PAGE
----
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    Americans tend to cast slavery as a pre-modern institution,the nation's original sin, perhaps, but isolated in time and divorced from America's later success. But to do so robs the millions who suffered in bondage of their full legacy. As historian Edward E. Baptist reveals in The Half Has Never Been Told , the expansion of slavery in the first eight decades after American independence drove the evolution and modernization of the United States. In the span of a single lifetime, the South grew from a narrow coastal strip of worn-out tobacco plantations to a continental cotton empire, and the United States grew into a modern, industrial, and capitalist economy. Told through intimate slave narratives, plantation records, newspapers, and the words of politicians, entrepreneurs, and escaped slaves, The Half Has Never Been Told offers a radical new interpretation of American history. Winner of the 2015 Avery O. Craven Prize from the Organization of American HistoriansWinner of the 2015 Sidney Hillman Prize Bloomberg View Top Ten Nonfiction Books of 2014 Daily Beast Best Nonfiction Books of 2014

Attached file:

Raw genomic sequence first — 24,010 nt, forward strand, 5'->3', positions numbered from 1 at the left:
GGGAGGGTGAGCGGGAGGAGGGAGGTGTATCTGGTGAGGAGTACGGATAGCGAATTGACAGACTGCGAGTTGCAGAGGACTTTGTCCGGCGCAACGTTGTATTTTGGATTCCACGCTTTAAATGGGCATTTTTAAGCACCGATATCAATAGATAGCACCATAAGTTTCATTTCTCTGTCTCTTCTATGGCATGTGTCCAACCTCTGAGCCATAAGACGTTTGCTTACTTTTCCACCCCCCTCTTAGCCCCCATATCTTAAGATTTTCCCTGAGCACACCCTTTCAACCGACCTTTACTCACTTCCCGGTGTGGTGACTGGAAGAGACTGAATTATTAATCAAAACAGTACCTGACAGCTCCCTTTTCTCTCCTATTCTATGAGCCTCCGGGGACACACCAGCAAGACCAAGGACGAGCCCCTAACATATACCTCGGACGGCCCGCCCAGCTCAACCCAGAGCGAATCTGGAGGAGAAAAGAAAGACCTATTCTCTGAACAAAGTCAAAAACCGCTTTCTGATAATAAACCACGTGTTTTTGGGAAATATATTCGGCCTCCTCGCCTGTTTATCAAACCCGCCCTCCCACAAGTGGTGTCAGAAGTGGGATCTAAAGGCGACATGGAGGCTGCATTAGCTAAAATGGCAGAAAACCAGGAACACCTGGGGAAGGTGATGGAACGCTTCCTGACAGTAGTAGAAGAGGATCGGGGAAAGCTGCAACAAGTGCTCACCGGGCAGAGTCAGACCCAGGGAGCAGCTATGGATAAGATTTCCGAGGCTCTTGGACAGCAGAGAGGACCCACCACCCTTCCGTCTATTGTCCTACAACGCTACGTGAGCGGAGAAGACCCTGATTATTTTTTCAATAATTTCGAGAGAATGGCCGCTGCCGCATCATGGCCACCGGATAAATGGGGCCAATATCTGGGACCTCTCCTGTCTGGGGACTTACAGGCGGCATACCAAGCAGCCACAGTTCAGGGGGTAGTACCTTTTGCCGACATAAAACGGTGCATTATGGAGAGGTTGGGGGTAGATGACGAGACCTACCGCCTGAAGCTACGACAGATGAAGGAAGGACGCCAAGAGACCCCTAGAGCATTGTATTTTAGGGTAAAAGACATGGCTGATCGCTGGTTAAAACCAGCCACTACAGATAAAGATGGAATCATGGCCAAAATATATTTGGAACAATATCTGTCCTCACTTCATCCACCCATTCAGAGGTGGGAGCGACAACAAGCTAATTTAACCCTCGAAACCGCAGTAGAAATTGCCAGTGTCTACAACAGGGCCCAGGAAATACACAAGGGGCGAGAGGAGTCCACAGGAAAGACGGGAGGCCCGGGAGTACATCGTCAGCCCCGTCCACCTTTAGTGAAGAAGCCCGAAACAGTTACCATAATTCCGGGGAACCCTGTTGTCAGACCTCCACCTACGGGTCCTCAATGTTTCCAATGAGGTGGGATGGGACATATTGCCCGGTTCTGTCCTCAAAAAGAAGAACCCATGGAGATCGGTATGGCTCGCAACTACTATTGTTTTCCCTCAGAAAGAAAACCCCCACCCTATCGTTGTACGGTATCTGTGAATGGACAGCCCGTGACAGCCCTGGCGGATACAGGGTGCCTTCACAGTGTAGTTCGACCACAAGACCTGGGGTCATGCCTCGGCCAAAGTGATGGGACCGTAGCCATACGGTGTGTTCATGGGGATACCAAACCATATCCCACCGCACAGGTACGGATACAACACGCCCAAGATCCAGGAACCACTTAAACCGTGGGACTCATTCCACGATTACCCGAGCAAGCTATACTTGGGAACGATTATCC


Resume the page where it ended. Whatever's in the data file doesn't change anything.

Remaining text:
• AVGQC